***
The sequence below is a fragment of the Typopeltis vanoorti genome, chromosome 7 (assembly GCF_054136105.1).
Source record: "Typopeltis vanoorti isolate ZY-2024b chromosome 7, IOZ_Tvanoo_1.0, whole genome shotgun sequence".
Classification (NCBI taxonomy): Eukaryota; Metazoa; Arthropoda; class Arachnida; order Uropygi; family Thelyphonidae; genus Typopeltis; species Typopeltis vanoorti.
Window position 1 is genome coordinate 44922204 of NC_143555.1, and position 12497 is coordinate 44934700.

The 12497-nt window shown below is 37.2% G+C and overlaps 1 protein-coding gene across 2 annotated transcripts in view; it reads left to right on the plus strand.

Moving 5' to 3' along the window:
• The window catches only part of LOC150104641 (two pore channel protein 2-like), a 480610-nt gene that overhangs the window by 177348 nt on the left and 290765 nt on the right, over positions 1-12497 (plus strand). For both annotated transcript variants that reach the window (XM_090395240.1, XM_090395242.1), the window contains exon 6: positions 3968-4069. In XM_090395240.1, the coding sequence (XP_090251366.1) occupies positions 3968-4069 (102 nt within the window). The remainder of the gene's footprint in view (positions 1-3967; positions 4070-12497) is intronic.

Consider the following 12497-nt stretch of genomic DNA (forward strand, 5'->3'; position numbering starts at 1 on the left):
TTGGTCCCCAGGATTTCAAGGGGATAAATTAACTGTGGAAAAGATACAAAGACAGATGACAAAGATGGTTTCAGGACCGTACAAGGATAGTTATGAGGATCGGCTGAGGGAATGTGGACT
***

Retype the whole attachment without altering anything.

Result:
The sequence below is a fragment of the Typopeltis vanoorti genome, chromosome 7 (assembly GCF_054136105.1).
Source record: "Typopeltis vanoorti isolate ZY-2024b chromosome 7, IOZ_Tvanoo_1.0, whole genome shotgun sequence".
Classification (NCBI taxonomy): Eukaryota; Metazoa; Arthropoda; class Arachnida; order Uropygi; family Thelyphonidae; genus Typopeltis; species Typopeltis vanoorti.
Window position 1 is genome coordinate 44922204 of NC_143555.1, and position 12497 is coordinate 44934700.

The 12497-nt window shown below is 37.2% G+C and overlaps 1 protein-coding gene across 2 annotated transcripts in view; it reads left to right on the plus strand.

Moving 5' to 3' along the window:
• The window catches only part of LOC150104641 (two pore channel protein 2-like), a 480610-nt gene that overhangs the window by 177348 nt on the left and 290765 nt on the right, over positions 1-12497 (plus strand). For both annotated transcript variants that reach the window (XM_090395240.1, XM_090395242.1), the window contains exon 6: positions 3968-4069. In XM_090395240.1, the coding sequence (XP_090251366.1) occupies positions 3968-4069 (102 nt within the window). The remainder of the gene's footprint in view (positions 1-3967; positions 4070-12497) is intronic.

Consider the following 12497-nt stretch of genomic DNA (forward strand, 5'->3'; position numbering starts at 1 on the left):
TTGGTCCCCAGGATTTCAAGGGGATAAATTAACTGTGGAAAAGATACAAAGACAGATGACAAAGATGGTTTCAGGACCGTACAAGGATAGTTATGAGGATCGGCTGAGGGAATGTGGACT